This approach certainly answers the critics of Foreign Corrupt Practices Act (FCPA) enforcement who claim that the FCPA is not effective because there continue to be companies that violate the law. The clear answer is that companies have not accepted their responsibility to comply with the law by operationalizing compliance. The DOJ and Securities and Exchange Commission (SEC) have both consistently made clear the requirement to do compliance not simply put a paper program in place. As far back as 2004 with Opinion Release 04-02, the DOJ laid out the foundations of operationalizing compliance. This was brought forward in 2012 with the FCPA Guidance. As the Report  stated, former “SEC chair Mary Jo White noted that her agency expected senior management and boards of directors to “imbue the organization from top to bottom with corporate culture demanding compliance with the law and the highest ethical standards. We are not talking here about a check the-box compliance program or nice sounding code of conduct. The goal is much deeper.””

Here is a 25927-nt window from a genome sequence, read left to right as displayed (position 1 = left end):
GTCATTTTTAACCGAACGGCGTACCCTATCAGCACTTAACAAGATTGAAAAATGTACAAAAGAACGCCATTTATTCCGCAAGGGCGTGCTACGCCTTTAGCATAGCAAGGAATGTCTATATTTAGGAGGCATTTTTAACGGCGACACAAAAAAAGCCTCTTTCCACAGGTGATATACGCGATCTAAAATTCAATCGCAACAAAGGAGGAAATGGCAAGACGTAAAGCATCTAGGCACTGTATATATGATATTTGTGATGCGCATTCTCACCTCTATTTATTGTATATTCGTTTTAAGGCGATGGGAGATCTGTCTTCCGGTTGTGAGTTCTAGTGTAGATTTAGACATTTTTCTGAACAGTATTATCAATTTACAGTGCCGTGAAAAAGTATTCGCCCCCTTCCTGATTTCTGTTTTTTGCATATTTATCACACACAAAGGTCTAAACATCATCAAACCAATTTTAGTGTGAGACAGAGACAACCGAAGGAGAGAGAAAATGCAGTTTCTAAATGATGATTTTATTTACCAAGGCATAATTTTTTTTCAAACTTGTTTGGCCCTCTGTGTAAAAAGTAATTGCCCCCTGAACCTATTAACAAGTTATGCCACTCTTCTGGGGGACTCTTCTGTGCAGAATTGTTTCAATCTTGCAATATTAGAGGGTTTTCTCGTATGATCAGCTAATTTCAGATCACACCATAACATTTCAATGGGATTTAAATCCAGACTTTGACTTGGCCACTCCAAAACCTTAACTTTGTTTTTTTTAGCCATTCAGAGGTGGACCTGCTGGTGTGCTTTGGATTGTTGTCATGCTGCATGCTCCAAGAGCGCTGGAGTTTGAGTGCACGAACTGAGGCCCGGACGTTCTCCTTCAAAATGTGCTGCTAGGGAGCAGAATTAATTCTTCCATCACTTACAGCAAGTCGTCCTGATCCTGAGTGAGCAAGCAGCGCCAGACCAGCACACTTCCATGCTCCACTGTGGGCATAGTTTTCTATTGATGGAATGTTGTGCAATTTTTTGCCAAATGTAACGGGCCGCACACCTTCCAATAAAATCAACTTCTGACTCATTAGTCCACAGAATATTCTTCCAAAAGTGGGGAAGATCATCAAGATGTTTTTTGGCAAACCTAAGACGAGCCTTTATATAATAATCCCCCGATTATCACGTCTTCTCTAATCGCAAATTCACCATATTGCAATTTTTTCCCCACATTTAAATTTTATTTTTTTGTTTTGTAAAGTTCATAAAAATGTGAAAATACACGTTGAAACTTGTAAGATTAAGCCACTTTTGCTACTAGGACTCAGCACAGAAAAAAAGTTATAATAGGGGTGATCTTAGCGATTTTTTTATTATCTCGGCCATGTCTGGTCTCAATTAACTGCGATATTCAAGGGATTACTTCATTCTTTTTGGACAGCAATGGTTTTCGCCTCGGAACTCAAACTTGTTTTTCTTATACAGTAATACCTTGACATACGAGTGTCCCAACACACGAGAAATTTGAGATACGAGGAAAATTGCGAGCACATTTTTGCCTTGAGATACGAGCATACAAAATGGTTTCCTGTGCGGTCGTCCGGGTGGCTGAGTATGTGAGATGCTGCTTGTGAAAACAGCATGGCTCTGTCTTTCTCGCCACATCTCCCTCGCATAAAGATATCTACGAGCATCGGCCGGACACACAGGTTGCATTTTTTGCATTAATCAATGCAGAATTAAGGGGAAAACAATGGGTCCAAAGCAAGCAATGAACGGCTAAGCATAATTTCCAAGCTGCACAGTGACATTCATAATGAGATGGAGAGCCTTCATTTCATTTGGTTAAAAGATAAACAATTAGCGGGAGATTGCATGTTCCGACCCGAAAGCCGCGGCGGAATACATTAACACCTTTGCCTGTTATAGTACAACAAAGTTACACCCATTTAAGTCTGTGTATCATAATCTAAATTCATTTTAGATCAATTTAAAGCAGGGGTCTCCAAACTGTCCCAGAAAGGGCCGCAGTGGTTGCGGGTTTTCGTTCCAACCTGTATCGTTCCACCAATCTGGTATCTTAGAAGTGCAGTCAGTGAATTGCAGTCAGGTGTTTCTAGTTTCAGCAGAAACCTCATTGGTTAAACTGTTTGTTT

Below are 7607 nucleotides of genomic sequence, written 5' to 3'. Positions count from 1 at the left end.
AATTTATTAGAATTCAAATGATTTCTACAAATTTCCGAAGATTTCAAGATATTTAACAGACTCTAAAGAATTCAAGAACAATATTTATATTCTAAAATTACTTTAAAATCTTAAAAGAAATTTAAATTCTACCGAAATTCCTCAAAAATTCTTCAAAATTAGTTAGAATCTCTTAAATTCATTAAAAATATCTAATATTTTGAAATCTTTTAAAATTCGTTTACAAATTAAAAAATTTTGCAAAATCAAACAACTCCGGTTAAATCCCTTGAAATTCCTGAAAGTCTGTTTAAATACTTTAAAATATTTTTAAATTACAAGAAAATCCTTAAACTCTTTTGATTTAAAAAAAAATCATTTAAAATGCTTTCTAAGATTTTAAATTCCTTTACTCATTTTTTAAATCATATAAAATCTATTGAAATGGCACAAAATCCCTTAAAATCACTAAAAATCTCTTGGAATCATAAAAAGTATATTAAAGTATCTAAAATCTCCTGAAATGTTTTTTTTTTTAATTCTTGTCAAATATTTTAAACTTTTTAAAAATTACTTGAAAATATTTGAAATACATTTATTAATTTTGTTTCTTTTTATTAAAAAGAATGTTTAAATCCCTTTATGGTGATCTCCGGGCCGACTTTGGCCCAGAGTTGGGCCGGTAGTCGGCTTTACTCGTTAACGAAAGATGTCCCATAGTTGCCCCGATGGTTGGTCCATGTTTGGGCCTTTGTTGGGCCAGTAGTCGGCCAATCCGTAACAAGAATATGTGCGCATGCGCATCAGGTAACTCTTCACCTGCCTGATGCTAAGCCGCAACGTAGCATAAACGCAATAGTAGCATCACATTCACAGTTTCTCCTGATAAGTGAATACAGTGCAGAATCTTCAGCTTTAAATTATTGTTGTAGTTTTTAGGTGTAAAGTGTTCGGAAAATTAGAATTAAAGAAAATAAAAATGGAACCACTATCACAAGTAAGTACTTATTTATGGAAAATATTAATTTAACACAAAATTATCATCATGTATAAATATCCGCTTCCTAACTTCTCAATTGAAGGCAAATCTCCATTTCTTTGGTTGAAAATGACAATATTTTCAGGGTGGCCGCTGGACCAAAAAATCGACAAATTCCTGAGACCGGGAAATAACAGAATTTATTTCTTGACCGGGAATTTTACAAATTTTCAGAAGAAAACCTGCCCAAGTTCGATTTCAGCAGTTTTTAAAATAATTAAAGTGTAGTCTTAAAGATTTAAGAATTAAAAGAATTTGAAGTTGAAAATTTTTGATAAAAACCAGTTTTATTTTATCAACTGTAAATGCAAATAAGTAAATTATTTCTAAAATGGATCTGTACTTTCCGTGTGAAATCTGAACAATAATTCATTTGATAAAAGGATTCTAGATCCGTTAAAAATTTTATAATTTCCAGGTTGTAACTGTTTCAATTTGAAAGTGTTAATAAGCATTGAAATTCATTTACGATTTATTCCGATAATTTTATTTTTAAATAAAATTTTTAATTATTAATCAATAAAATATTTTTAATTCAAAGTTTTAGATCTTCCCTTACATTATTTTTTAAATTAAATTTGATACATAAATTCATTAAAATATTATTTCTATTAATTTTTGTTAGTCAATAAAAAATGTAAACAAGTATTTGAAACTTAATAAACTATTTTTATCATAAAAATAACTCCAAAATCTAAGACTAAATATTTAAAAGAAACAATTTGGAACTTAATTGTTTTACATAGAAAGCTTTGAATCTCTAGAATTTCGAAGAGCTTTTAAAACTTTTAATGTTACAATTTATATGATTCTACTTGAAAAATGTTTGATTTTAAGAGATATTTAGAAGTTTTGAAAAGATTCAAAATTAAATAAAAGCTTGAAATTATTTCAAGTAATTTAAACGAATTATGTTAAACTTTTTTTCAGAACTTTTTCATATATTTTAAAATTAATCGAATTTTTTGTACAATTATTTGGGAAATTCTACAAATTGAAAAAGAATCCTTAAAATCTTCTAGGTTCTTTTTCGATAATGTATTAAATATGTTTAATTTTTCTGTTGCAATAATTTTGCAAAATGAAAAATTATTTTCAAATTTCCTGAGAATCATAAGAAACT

The LRN survey focused on the operationalization of compliance by looking at what makes a compliance program effective. One of the key findings was that effective compliance is not simply having policies and procedures in place but rather “values-based workplace cultures are significantly more effective at influencing employee behavior than those solely oriented toward rules or procedures. E&C programs that define their approach as values-based scored highest on LRN’s new Program Effectiveness Index (PEI) and on all key outputs including level of C-suite support, cross-functional integration, middle management engagement, and code of conduct and policy accessibility.”